A Night Between Hurricanes at Kaʻohe

Our monthly dark skies star party had been originally planned for the night of July 27th, a few days before full Moon. With the governor’s emergency order all access to the mauna was closed, and the gals at the DLNR office let me know I could not get a permit. With that I put out a message I hate to post… Star party cancelled.

The NexStar 11 setup under the Milky Way at Kaʻohe
The NexStar 11 setup under the Milky Way at Kaʻohe, photo processed with Prisma

One week later and things look better, the emergency order has been rescinded and we again have access to the mauna, no problem getting our permit.

The problem this time looked to be weather, no big problem… Just a couple of hurricanes.

While Hurricane Erick had been a a class 3 hurricane, it weakened to a tropical storm as it passed just south of the island. Late in the week we got heavy rains and very windy weather.

Hawaii straddled by hurricanes
Hawaii straddled by hurricanes… again.

Hurricane Flossie likewise is weakening and is currently forecast to brush the north and east sides of the island as a tropical storm. This left one possible day in the middle with a slightly hopeful forecast, fortunately Saturday night.

With Saturday afternoon not looking completely bad the emails started bouncing about, a few folks were willing to give it a try. A partial overcast with some clearing greeted us at the site.

As I put it… Better than I feared, worse than I hoped.

Seeing a few stars peeking through haze and clouds we setup equipment with hope for better. We were rewarded for our perseverance… Shortly after sunset the last raft of high clouds moved off to the west leaving the Milky Way shining clear above Mauna Loa. We got lucky between hurricanes.

The rest of the night was quite nice, the occasional wisp of cloud drifting through, but plenty of dark sky to explore. Those who decided to go despite the cloudy afternoon were few… Seven folks with four telescopes; Andre and Anna, Cathie, Andrew with a couple friends, and myself in the dark.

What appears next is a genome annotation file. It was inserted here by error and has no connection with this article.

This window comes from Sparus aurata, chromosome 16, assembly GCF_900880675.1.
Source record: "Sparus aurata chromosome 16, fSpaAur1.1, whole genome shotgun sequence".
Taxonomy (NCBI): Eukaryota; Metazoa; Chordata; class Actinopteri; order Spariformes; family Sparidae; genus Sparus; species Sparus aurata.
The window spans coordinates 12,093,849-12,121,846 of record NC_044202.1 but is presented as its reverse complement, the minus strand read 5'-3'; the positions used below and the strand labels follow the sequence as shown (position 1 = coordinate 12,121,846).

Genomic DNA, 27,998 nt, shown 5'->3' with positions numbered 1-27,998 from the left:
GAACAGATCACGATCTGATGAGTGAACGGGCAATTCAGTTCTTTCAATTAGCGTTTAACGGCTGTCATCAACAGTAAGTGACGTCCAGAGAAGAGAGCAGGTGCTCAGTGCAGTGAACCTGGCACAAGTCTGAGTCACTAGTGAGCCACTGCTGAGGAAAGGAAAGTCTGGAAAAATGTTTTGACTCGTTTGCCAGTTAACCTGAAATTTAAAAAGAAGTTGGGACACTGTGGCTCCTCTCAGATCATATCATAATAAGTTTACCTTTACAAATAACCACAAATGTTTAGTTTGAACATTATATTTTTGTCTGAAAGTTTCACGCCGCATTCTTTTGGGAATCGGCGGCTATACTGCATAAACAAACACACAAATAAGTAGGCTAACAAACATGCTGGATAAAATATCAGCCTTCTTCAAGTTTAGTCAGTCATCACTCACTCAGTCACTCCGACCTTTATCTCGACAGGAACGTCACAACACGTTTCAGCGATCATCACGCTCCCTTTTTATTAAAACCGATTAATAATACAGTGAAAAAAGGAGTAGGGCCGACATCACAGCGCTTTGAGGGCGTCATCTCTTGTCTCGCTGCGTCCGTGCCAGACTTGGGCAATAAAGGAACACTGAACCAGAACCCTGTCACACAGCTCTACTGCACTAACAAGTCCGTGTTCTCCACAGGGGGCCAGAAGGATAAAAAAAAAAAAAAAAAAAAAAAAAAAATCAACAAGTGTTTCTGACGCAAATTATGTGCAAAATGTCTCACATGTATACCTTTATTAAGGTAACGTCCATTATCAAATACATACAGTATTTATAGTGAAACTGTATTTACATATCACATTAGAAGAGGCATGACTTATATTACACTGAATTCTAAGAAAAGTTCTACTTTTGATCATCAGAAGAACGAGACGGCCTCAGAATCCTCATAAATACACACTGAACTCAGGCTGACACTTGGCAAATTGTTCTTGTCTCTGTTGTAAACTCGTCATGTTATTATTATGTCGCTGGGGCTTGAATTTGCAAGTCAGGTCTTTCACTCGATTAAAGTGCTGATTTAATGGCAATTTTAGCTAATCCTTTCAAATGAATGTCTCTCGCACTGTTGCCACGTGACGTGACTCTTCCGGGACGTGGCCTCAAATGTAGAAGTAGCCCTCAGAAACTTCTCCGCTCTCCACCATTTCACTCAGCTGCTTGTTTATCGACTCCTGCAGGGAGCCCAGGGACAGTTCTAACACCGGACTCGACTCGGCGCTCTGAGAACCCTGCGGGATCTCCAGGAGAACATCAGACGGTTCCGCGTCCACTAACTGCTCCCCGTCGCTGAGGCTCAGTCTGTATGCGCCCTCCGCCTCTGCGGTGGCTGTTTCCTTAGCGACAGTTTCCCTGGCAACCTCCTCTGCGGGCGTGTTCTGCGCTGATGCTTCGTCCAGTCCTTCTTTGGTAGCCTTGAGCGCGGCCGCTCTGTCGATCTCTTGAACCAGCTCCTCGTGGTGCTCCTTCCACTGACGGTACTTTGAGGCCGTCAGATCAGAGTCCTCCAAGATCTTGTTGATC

The night was warm and quite pleasant, with a gentle breeze coming down the slope. The seeing could have been better, but we could still make out the Great Red Spot and a moon shadow crossing the face of Jupiter. I counted four moons around Saturn with the NexStar 11; Rhea, Dione and Tethys quite visible, with Titan well off to the side.

NGC6723 An excellent globular, bright, large, very concentrated, now did Messier and Méchain miss this one when they got the nearby M70 and M54?

NGC6496 An odd globular cluster that does not exhibit the usual round structure and bright core, rather it is a 3′ diameter patch of unresolved stars, a bar of brighter stars transits the body east to west, a brighter star on the west end of the bar

NGC6541 A very nice classic globular, large, bright, fullt resolved, a brighter 11th magnitude star in the northeastern quadrant, the halo seems to extend for some ways out from the core with fainter stars

Looking at Saturn with Cathie I realized I could not see the inner moons in the glare from Saturn. Glare? Where is that coming from? The corrector plate is beginning to dew. I put my little dew heater and the cover plate on the telescope and grabbed the spicy shrimp roll from the cooler.

Cathie at the 'Scope
Cathie enjoying a view of M17 in the 11″ NexStar

I spent much of the evening chatting and showing other folks, answering a lot of questions, and sharing views in the ‘scope. Plus sharing a package of Oreo cookies!

IC1297 A faint star with a small halo, less than an arcminute across, round slight green color, small, faint

NGC6729 A small knot of nebulosity surrounding the faint star R CrA, about 2′ across, the second star T CrA not visible

NGC6818 A neat round disk, bright, small, less than 1′ diameter, slightly greenish, round, no central star visible

As usual it was dew that shut me down, the third time the corrector plate dewed over I threw in the towel. I have said this before… I need to get a dew shield for the Nexstar. It was a little after midnight when I packed up the gear and headed back down the mauna.

Author: Andrew

An electrical engineer, amateur astronomer, and diver, living and working on Mauna Kea, Hawai'i.

2 thoughts on “A Night Between Hurricanes at Kaʻohe”

Leave a Reply